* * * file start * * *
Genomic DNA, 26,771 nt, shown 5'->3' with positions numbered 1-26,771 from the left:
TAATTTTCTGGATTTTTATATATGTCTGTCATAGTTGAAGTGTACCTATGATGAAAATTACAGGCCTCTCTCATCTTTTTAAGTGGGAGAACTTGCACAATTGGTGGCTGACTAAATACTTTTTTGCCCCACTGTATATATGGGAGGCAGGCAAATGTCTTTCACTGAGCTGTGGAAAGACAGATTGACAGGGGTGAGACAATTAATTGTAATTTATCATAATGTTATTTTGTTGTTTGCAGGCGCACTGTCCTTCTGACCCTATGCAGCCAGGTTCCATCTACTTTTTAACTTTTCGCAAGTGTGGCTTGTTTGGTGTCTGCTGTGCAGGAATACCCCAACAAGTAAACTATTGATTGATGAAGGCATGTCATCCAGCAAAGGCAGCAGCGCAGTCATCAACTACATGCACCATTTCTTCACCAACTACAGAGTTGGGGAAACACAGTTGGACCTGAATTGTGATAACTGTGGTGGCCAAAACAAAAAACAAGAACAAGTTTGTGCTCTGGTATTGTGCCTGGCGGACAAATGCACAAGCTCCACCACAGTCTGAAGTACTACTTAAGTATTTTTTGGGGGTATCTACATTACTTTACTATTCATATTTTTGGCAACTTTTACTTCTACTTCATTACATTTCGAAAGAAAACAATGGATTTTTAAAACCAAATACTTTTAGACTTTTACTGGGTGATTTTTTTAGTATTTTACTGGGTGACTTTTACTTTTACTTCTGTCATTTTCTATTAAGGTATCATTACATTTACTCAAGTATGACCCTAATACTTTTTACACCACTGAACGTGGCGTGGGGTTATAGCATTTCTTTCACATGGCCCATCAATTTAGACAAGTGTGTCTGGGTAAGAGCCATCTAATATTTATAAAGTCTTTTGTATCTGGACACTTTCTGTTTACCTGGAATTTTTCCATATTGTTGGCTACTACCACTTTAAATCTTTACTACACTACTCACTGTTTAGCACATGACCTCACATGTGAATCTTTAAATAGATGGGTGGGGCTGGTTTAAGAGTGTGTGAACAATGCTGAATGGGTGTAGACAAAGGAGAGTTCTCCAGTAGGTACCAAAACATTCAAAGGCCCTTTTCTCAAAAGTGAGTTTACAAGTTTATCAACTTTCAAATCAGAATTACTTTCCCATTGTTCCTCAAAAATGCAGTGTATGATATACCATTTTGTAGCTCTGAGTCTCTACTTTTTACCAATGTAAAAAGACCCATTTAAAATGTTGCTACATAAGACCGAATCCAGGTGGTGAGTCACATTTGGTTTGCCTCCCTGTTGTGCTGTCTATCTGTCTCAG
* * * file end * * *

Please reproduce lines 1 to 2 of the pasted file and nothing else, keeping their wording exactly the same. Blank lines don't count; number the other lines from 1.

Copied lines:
Genomic DNA, 26,771 nt, shown 5'->3' with positions numbered 1-26,771 from the left:
TAATTTTCTGGATTTTTATATATGTCTGTCATAGTTGAAGTGTACCTATGATGAAAATTACAGGCCTCTCTCATCTTTTTAAGTGGGAGAACTTGCACAATTGGTGGCTGACTAAATACTTTTTTGCCCCACTGTATATATGGGAGGCAGGCAAATGTCTTTCACTGAGCTGTGGAAAGACAGATTGACAGGGGTGAGACAATTAATTGTAATTTATCATAATGTTATTTTGTTGTTTGCAGGCGCACTGTCCTTCTGACCCTATGCAGCCAGGTTCCATCTACTTTTTAACTTTTCGCAAGTGTGGCTTGTTTGGTGTCTGCTGTGCAGGAATACCCCAACAAGTAAACTATTGATTGATGAAGGCATGTCATCCAGCAAAGGCAGCAGCGCAGTCATCAACTACATGCACCATTTCTTCACCAACTACAGAGTTGGGGAAACACAGTTGGACCTGAATTGTGATAACTGTGGTGGCCAAAACAAAAAACAAGAACAAGTTTGTGCTCTGGTATTGTGCCTGGCGGACAAATGCACAAGCTCCACCACAGTCTGAAGTACTACTTAAGTATTTTTTGGGGGTATCTACATTACTTTACTATTCATATTTTTGGCAACTTTTACTTCTACTTCATTACATTTCGAAAGAAAACAATGGATTTTTAAAACCAAATACTTTTAGACTTTTACTGGGTGATTTTTTTAGTATTTTACTGGGTGACTTTTACTTTTACTTCTGTCATTTTCTATTAAGGTATCATTACATTTACTCAAGTATGACCCTAATACTTTTTACACCACTGAACGTGGCGTGGGGTTATAGCATTTCTTTCACATGGCCCATCAATTTAGACAAGTGTGTCTGGGTAAGAGCCATCTAATATTTATAAAGTCTTTTGTATCTGGACACTTTCTGTTTACCTGGAATTTTTCCATATTGTTGGCTACTACCACTTTAAATCTTTACTACACTACTCACTGTTTAGCACATGACCTCACATGTGAATCTTTAAATAGATGGGTGGGGCTGGTTTAAGAGTGTGTGAACAATGCTGAATGGGTGTAGACAAAGGAGAGTTCTCCAGTAGGTACCAAAACATTCAAAGGCCCTTTTCTCAAAAGTGAGTTTACAAGTTTATCAACTTTCAAATCAGAATTACTTTCCCATTGTTCCTCAAAAATGCAGTGTATGATATACCATTTTGTAGCTCTGAGTCTCTACTTTTTACCAATGTAAAAAGACCCATTTAAAATGTTGCTACATAAGACCGAATCCAGGTGGTGAGTCACATTTGGTTTGCCTCCCTGTTGTGCTGTCTATCTGTCTCAG